A number of them showed up on my reading radar and I was pleasantly surprised to see their stories in the Washington Post:
When Eve Tushnet converted to Catholicism in 1998, she thought she might be the world’s first celibate Catholic lesbian.
Having grown up in a liberal, upper Northwest Washington home before moving on to Yale University, the then-19-year-old knew no other gay Catholics who embraced the church’s ban on sex outside heterosexual marriage. Her decision to abstain made her an outlier.
“Everyone I knew totally rejected it,” she said of the church’s teaching on gay sexuality.
Josh Gonnerman, 29, a theology PhD student at Catholic University, writes for the spiritualfriendship site and speaks easily about embracing his gayness. When he came out in the mid-2000s, Gonnerman says, church leaders weren’t speaking about celibacy because they had “sort of thrown their lot in with the Republican Party” and wouldn’t talk inclusively in any way about LGBT people. The LGBT group he and Tushnet are part of at Cathedral of St. Matthew the Apostle, he said, has gone from more of a “support group” to something more upbeat that organizes social and spiritual activities for members — not all of whom accept church teaching on celibacy.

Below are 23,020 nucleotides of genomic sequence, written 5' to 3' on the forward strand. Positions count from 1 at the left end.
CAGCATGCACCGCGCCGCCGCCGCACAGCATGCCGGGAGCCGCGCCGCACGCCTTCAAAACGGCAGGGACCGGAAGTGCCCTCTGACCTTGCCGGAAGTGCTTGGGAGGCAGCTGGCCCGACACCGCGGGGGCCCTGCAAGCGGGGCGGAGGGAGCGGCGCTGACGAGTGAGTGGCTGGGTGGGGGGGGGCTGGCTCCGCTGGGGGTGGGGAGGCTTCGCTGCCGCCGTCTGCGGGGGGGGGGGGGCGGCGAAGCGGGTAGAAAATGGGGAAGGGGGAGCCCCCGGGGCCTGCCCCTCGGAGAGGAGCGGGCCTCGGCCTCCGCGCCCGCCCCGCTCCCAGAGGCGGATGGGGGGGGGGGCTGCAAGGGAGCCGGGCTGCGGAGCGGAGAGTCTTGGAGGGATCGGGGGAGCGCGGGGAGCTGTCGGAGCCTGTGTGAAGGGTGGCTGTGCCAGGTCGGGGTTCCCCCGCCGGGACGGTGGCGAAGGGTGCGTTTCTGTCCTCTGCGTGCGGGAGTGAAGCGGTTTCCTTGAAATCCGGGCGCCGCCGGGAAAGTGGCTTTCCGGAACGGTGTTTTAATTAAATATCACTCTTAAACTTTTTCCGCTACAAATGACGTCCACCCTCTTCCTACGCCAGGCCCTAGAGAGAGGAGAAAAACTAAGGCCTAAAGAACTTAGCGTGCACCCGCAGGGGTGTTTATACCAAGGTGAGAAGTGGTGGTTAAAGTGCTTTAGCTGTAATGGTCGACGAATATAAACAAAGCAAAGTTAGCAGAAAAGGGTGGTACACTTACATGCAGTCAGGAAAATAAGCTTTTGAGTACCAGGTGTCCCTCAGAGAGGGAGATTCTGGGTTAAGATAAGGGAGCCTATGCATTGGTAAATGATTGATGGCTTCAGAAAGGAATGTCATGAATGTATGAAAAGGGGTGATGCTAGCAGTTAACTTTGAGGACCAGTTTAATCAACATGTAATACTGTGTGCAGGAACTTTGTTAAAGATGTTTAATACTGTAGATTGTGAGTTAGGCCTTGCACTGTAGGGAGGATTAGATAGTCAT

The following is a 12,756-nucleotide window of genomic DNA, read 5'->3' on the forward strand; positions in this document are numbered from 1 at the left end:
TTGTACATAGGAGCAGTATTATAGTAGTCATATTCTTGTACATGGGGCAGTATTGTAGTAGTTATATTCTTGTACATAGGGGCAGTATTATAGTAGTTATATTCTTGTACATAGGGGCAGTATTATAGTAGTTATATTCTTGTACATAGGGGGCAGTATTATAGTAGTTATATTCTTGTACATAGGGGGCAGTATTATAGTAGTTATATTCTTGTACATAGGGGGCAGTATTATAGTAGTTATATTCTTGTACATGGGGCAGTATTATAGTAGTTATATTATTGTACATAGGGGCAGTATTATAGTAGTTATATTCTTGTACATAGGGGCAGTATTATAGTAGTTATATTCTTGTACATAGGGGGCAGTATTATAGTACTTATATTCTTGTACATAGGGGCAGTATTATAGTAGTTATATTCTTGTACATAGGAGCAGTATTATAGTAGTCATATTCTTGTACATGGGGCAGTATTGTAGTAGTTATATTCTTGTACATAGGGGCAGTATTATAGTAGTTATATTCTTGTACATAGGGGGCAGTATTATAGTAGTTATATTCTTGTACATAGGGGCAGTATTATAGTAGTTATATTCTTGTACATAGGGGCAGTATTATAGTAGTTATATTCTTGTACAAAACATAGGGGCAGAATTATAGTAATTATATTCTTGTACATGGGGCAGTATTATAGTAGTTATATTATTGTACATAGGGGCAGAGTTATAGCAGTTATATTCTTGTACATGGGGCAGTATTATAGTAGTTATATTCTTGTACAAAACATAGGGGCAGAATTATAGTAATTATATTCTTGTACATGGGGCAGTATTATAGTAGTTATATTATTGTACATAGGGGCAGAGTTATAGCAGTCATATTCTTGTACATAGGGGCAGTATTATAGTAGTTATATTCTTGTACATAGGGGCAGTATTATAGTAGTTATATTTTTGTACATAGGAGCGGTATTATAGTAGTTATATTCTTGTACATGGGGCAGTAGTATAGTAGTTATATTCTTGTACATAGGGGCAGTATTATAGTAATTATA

“There is this shift from the more negative to the more positive,” he said. “In the past, the Catholic approach was: ‘Oh, sucks for you’ [that you’re gay]. The emphasis was on the difficulty. Celibacy is being reimagined.”
Read the whole thing.
More times than not, I'll read or hear about nominal Catholics who struggle with the Church's teachings on a variety of issues. Attending Mass regularly, the Eucharist, gay marriage, you name it. The only authority many of them are willing to yield to is the authority that guides them on what to have for breakfast or what to tape on the DVR.
It's refreshing to read about people like Ms. Tushnet and Mr. Gonnerman who embrace the faith and attempt to bend to the Church's teachings rather than succumb to the authority of self.
God bless 'em. God give the faithful and those attempting to be faithful the same courage and strength.